Saturday, 24 September 2011

Mind your manners

I just came from a meeting with a new client. He's a new writer and wants his manuscript to be the best it can be. I spent 1.5 hours with him talking things over, sharing the kinds of editing there are, and helped him determine what he needs and what's the best approach for him and his funds. I take this approach and take this time with each new client, if that is what is needed.

He's a sweet and lovely guy, and I really want to help him the best I can. Sadly, there are many of my colleagues who are borderline abusive, and I discover these things through talking to new clients. They almost always have some story about the editor they almost hired before me. And what I hear shocks me and fills me with dismay at how my so-called colleagues are behaving.

Editors behaving badly. Tsk. Tsk.

I guess the editor before me took weeks to reply to simple messages. When she did she was seemingly uninterested in the project. When she at long last read the provided material that she had asked to review, she was downright rude and crushing when she told him his work was unoriginal and has been done before. This is how we deal with writers, with new clients?

Many editors don't think of themselves as professionals, as business people offering a service. They don't even consider themselves businesses. Maybe this is why they think it's okay to not respond in a timely manner to emails, to give blunt uneducated opinions on material they haven't fully read, and why they often lack tact and diplomacy and sensitivity to someone's writing and time.

As an editor who owns an editing business I treat every client with respect and I take the time to get to know their project and who they are and what they want done. I would never take weeks to reply to someone, especially if I've asked for material to review. And I would never dis someone's work based on a 20-page excerpt, or based on a whole manuscript. There are ways of letting someone know a story needs work.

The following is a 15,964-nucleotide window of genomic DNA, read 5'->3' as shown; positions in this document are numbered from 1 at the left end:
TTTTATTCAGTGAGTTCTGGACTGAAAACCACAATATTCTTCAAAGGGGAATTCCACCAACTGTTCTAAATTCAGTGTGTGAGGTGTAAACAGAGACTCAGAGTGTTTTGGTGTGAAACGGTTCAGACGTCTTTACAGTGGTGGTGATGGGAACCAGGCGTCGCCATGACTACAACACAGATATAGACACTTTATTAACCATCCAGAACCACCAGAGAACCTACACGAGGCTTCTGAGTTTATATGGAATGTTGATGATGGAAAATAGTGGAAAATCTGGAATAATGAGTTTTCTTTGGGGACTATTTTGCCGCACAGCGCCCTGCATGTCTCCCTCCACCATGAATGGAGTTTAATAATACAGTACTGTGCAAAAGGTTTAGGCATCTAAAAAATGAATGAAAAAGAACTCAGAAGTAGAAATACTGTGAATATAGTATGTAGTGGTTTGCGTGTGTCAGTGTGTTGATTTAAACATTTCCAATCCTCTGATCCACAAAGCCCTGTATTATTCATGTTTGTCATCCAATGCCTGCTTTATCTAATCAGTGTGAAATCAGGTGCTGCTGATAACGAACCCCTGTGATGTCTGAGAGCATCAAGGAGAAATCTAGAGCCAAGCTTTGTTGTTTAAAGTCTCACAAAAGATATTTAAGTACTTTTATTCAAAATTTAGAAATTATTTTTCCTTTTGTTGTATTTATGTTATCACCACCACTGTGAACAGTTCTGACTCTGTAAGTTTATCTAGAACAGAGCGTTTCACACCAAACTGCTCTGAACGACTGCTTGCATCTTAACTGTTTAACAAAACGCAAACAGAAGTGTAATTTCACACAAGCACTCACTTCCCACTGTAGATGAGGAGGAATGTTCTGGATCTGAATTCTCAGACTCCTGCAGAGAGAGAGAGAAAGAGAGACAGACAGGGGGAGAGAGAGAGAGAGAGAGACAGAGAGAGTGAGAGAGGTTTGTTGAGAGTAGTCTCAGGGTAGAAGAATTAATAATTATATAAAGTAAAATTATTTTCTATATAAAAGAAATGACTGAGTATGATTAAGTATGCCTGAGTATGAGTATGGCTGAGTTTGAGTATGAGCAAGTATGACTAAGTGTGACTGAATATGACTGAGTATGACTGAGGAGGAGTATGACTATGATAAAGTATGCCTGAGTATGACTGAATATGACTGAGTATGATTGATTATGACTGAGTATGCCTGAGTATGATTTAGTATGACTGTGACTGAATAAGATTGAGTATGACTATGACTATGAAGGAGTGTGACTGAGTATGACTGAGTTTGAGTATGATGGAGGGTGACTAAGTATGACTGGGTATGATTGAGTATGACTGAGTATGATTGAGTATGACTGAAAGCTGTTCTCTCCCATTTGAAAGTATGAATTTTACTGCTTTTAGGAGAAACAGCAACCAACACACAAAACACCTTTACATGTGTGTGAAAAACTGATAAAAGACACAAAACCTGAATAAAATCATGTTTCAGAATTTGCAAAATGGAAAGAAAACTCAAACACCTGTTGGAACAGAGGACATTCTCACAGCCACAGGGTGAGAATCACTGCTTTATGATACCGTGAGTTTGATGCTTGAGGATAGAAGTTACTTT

I felt truly awful for this client for how he'd been treated. I wish editors would get over themselves and the thinking that they are doing writers a favour. Without writers we would not have a profession or a livelihood. It's a mutually beneficial relationship. But I can attest to the fact that many editors are pretentious and quite frankly snobbish; they have some kind of superiority complex. I guess the same can be said of every industry.

 That being said, I benefit when other editors lack a professional etiquette because in the end they lose out on what is often well-paying, interesting work with clients who are simply lovely to work with. Their loss is my gain. But a hand smack to those snobby editors. You know who you are.